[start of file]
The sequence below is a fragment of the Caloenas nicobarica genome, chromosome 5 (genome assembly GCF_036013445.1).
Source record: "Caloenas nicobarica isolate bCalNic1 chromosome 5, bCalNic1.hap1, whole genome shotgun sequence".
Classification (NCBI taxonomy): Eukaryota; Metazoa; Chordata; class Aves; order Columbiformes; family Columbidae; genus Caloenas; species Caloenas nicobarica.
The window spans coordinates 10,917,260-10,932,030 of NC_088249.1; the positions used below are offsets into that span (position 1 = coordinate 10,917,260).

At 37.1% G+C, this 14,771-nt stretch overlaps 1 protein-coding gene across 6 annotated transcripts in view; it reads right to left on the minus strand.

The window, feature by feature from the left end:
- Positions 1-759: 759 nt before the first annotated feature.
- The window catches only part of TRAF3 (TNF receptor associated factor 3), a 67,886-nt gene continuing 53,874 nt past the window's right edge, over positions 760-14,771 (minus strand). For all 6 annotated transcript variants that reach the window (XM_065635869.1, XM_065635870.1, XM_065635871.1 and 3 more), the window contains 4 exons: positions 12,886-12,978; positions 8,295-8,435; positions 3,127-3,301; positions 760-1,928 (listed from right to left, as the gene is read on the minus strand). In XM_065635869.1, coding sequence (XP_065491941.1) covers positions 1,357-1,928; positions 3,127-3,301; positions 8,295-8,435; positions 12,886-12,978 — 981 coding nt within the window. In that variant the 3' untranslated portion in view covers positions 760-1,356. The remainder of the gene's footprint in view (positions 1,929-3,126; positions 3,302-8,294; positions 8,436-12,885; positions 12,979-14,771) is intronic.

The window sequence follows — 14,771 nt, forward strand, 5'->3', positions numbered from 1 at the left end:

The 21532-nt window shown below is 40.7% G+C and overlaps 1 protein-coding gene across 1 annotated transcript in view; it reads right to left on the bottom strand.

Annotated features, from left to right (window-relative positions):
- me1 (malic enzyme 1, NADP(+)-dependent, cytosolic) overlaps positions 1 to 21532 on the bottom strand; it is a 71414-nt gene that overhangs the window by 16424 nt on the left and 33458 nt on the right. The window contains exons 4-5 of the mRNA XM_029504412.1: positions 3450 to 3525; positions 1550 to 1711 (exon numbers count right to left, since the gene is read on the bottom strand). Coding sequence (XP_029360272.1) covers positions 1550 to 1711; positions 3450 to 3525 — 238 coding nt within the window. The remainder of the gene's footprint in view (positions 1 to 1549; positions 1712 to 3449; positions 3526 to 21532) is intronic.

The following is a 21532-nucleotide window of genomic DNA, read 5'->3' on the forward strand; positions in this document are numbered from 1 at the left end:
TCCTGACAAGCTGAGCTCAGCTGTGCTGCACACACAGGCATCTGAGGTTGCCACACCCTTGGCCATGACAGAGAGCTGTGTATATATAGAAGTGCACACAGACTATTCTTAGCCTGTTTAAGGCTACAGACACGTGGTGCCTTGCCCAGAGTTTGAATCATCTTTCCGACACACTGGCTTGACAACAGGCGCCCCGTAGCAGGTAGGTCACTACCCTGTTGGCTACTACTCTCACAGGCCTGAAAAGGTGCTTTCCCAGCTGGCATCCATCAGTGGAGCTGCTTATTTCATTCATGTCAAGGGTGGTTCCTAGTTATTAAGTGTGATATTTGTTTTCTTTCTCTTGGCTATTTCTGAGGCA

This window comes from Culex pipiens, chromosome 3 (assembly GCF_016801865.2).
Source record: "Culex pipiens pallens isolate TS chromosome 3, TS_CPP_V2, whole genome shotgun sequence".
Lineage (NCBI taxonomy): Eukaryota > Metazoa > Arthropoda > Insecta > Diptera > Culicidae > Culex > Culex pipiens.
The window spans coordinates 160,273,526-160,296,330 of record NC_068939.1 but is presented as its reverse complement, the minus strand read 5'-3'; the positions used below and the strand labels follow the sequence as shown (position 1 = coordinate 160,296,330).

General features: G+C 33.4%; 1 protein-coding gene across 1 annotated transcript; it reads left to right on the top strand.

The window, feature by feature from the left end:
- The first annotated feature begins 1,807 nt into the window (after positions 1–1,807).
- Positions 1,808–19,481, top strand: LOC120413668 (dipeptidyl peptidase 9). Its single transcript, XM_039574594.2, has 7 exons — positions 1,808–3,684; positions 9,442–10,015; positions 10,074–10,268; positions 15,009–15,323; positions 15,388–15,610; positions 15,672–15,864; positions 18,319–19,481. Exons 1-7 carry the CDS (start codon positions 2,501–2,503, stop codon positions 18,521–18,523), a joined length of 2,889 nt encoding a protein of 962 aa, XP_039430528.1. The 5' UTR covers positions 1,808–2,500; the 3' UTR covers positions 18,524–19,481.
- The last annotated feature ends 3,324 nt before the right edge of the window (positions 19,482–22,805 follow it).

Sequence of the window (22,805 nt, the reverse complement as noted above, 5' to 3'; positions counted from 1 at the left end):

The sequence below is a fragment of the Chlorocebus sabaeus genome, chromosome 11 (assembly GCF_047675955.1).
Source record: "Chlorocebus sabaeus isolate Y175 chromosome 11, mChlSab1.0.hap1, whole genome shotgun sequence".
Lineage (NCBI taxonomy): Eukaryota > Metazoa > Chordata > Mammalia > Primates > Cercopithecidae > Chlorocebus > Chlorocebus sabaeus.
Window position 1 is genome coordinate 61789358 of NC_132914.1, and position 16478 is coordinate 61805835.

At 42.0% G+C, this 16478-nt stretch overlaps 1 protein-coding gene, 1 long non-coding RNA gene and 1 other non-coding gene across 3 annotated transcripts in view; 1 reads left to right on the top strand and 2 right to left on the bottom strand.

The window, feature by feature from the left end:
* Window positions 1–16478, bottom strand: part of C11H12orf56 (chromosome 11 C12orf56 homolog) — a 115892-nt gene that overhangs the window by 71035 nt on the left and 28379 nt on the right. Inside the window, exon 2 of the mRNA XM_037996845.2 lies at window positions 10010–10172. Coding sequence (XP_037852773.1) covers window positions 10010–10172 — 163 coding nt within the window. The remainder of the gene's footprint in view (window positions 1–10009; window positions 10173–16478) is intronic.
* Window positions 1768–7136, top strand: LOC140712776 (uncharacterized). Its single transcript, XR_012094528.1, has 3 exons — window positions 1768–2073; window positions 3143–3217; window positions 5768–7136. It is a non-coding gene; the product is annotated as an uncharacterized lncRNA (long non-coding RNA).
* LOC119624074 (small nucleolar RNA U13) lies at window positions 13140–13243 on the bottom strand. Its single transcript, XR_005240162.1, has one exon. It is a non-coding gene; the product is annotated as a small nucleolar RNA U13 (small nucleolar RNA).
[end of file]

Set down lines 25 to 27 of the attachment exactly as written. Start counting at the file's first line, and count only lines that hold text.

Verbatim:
The sequence below is a fragment of the Chlorocebus sabaeus genome, chromosome 11 (assembly GCF_047675955.1).
Source record: "Chlorocebus sabaeus isolate Y175 chromosome 11, mChlSab1.0.hap1, whole genome shotgun sequence".
Lineage (NCBI taxonomy): Eukaryota > Metazoa > Chordata > Mammalia > Primates > Cercopithecidae > Chlorocebus > Chlorocebus sabaeus.